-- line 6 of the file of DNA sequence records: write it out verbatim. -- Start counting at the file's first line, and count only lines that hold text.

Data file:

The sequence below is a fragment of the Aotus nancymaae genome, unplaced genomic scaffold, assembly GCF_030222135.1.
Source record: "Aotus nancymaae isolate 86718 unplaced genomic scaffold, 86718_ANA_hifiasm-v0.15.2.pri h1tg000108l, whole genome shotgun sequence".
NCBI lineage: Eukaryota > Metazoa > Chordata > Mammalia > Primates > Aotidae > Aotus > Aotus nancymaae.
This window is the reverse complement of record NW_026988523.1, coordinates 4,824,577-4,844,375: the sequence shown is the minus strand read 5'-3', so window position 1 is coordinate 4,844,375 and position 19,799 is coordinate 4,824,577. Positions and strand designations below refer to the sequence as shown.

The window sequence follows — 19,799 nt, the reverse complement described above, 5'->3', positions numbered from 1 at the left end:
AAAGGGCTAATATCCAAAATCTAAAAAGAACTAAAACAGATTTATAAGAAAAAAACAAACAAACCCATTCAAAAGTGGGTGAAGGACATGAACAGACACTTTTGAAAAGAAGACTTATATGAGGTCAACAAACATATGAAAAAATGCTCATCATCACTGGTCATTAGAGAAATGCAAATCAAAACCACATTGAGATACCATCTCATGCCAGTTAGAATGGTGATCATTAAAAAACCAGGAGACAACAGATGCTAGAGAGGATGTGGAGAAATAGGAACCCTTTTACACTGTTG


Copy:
AAAGGGCTAATATCCAAAATCTAAAAAGAACTAAAACAGATTTATAAGAAAAAAACAAACAAACCCATTCAAAAGTGGGTGAAGGACATGAACAGACACTTTTGAAAAGAAGACTTATATGAGGTCAACAAACATATGAAAAAATGCTCATCATCACTGGTCATTAGAGAAATGCAAATCAAAACCACATTGAGATACCATCTCATGCCAGTTAGAATGGTGATCATTAAAAAACCAGGAGACAACAGATGCTAGAGAGGATGTGGAGAAATAGGAACCCTTTTACACTGTTG